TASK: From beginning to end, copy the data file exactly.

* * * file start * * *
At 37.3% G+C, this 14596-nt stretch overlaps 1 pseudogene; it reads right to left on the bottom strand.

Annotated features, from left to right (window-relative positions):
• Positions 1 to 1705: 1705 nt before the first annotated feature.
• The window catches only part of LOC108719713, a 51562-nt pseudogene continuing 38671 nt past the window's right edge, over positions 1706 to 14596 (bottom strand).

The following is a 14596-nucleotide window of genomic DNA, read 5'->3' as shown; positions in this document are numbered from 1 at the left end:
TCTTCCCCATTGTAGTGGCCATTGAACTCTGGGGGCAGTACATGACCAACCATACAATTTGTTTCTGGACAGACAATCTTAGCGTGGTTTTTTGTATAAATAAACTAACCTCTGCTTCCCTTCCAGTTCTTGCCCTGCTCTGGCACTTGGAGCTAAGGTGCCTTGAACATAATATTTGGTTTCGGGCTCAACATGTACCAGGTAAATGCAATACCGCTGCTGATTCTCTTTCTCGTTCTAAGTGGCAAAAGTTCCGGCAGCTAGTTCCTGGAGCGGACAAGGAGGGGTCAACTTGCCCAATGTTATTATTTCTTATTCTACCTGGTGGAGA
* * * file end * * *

At 37.3% G+C, this 14596-nt stretch overlaps 1 pseudogene; it reads right to left on the bottom strand.

Annotated features, from left to right (window-relative positions):
• Positions 1 to 1705: 1705 nt before the first annotated feature.
• The window catches only part of LOC108719713, a 51562-nt pseudogene continuing 38671 nt past the window's right edge, over positions 1706 to 14596 (bottom strand).

The following is a 14596-nucleotide window of genomic DNA, read 5'->3' as shown; positions in this document are numbered from 1 at the left end:
TCTTCCCCATTGTAGTGGCCATTGAACTCTGGGGGCAGTACATGACCAACCATACAATTTGTTTCTGGACAGACAATCTTAGCGTGGTTTTTTGTATAAATAAACTAACCTCTGCTTCCCTTCCAGTTCTTGCCCTGCTCTGGCACTTGGAGCTAAGGTGCCTTGAACATAATATTTGGTTTCGGGCTCAACATGTACCAGGTAAATGCAATACCGCTGCTGATTCTCTTTCTCGTTCTAAGTGGCAAAAGTTCCGGCAGCTAGTTCCTGGAGCGGACAAGGAGGGGTCAACTTGCCCAATGTTATTATTTCTTATTCTACCTGGTGGAGA